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Shortly after dealing with the first vulnerability, Google and Microsoft are already reporting new vulnerabilities in the hardware. This time the name is a little longer: Speculative Store By-pass Variant 4 . The focus is on all computer chips installed over the past ten years, with proces-sors of the brands Intel and AMD being particularly affected. Although experts hardly see an increased threat to regular computers, they do fear high risks for cloud servers. Hackers could use the firmware to compromise security standards as well as view and change company data even on physically separate servers.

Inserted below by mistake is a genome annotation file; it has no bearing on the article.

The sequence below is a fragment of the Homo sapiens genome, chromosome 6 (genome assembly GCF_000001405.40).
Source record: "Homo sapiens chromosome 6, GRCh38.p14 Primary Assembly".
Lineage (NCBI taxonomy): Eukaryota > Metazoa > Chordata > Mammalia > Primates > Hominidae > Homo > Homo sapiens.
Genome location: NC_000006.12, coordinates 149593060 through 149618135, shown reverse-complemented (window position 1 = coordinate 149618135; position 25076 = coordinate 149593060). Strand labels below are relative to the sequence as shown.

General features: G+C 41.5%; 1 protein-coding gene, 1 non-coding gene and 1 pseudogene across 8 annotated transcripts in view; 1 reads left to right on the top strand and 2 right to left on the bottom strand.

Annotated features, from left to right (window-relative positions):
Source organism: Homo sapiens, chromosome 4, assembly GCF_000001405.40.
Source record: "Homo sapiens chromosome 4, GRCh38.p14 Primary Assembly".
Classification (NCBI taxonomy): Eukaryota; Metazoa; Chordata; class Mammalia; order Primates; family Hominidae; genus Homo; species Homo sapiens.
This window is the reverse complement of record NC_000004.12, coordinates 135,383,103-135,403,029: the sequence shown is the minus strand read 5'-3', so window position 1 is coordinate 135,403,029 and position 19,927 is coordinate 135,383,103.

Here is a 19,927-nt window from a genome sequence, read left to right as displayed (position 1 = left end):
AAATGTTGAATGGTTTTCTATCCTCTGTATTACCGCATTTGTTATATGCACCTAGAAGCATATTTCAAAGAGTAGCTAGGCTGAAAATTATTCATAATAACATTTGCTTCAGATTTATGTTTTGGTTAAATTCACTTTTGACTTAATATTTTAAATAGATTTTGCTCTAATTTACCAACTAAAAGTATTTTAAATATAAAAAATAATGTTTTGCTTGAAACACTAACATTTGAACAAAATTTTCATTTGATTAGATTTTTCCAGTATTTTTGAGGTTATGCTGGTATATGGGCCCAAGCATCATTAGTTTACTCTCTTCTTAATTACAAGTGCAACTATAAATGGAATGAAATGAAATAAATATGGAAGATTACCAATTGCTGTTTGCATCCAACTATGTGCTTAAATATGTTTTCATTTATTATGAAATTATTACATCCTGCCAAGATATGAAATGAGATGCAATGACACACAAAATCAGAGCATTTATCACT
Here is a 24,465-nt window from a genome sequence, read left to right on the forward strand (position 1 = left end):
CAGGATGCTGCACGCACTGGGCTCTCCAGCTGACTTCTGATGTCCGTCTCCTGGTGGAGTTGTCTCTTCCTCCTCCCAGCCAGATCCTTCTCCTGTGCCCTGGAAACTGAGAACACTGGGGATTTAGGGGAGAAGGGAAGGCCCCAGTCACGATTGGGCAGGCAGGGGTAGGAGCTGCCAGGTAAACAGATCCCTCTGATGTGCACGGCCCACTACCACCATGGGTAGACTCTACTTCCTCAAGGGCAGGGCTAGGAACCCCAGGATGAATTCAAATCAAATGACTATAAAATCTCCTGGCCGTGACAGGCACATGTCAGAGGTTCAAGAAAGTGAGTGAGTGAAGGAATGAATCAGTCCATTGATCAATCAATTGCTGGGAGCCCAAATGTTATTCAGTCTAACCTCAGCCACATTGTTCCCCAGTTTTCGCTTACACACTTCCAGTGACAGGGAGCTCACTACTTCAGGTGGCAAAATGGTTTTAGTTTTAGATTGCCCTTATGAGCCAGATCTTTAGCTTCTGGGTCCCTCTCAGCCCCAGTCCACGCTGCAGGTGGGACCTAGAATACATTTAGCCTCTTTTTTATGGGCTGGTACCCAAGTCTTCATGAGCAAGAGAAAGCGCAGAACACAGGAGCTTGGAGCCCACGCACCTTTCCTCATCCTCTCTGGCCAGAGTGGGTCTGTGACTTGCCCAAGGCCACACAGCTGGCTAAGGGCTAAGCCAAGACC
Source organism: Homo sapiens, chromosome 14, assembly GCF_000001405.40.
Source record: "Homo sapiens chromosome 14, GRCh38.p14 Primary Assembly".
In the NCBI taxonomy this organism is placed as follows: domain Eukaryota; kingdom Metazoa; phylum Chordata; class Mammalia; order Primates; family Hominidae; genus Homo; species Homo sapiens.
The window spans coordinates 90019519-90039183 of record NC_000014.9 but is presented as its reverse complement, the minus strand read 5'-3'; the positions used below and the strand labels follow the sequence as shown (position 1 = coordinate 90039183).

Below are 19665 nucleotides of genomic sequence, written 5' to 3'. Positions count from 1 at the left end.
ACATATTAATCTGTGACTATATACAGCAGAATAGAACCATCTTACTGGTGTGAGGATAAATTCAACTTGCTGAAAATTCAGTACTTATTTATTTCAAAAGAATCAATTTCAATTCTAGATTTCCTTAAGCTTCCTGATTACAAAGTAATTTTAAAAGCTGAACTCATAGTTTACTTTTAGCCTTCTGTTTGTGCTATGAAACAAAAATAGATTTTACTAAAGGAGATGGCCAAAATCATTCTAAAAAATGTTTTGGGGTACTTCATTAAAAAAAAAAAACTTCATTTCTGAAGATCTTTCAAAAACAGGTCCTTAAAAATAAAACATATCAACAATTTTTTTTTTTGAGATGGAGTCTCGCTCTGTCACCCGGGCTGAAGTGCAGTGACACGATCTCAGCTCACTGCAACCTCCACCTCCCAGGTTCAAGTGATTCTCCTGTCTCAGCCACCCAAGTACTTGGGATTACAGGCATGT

Attackers can also gain access to the encryption of the databases. In the worst case, the codes could allow insight into many more corporate secrets. The threat is so dangerous because the vulnerabilities are located right in the hardware and not, as is often the case, in the software code. Updates and security patches are expected in the coming weeks to months. In contrast to the previous vulnerabilities, however, the patches lastingly reduce computing speed. Adminis-trators are thus forced to choose between the risk of threats and loss of speed.